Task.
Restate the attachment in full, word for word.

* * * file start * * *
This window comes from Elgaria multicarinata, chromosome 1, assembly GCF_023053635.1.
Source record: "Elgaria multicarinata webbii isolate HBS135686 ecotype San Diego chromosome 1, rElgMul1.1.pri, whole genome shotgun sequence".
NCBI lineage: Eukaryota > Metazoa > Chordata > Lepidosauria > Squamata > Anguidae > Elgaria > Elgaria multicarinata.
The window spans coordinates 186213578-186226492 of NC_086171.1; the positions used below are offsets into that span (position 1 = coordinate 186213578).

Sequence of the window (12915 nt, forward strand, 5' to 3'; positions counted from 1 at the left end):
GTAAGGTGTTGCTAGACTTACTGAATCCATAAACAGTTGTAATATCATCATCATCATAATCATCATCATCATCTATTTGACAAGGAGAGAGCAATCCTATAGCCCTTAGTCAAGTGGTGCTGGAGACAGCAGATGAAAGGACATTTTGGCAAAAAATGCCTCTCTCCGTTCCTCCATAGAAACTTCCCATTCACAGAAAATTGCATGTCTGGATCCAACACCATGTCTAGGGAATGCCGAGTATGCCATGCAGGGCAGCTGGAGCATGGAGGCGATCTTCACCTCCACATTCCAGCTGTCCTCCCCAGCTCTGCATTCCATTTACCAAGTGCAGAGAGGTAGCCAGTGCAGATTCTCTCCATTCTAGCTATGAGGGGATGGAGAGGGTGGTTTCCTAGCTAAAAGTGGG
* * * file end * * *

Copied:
This window comes from Elgaria multicarinata, chromosome 1, assembly GCF_023053635.1.
Source record: "Elgaria multicarinata webbii isolate HBS135686 ecotype San Diego chromosome 1, rElgMul1.1.pri, whole genome shotgun sequence".
NCBI lineage: Eukaryota > Metazoa > Chordata > Lepidosauria > Squamata > Anguidae > Elgaria > Elgaria multicarinata.
The window spans coordinates 186213578-186226492 of NC_086171.1; the positions used below are offsets into that span (position 1 = coordinate 186213578).

Sequence of the window (12915 nt, forward strand, 5' to 3'; positions counted from 1 at the left end):
GTAAGGTGTTGCTAGACTTACTGAATCCATAAACAGTTGTAATATCATCATCATCATAATCATCATCATCATCTATTTGACAAGGAGAGAGCAATCCTATAGCCCTTAGTCAAGTGGTGCTGGAGACAGCAGATGAAAGGACATTTTGGCAAAAAATGCCTCTCTCCGTTCCTCCATAGAAACTTCCCATTCACAGAAAATTGCATGTCTGGATCCAACACCATGTCTAGGGAATGCCGAGTATGCCATGCAGGGCAGCTGGAGCATGGAGGCGATCTTCACCTCCACATTCCAGCTGTCCTCCCCAGCTCTGCATTCCATTTACCAAGTGCAGAGAGGTAGCCAGTGCAGATTCTCTCCATTCTAGCTATGAGGGGATGGAGAGGGTGGTTTCCTAGCTAAAAGTGGG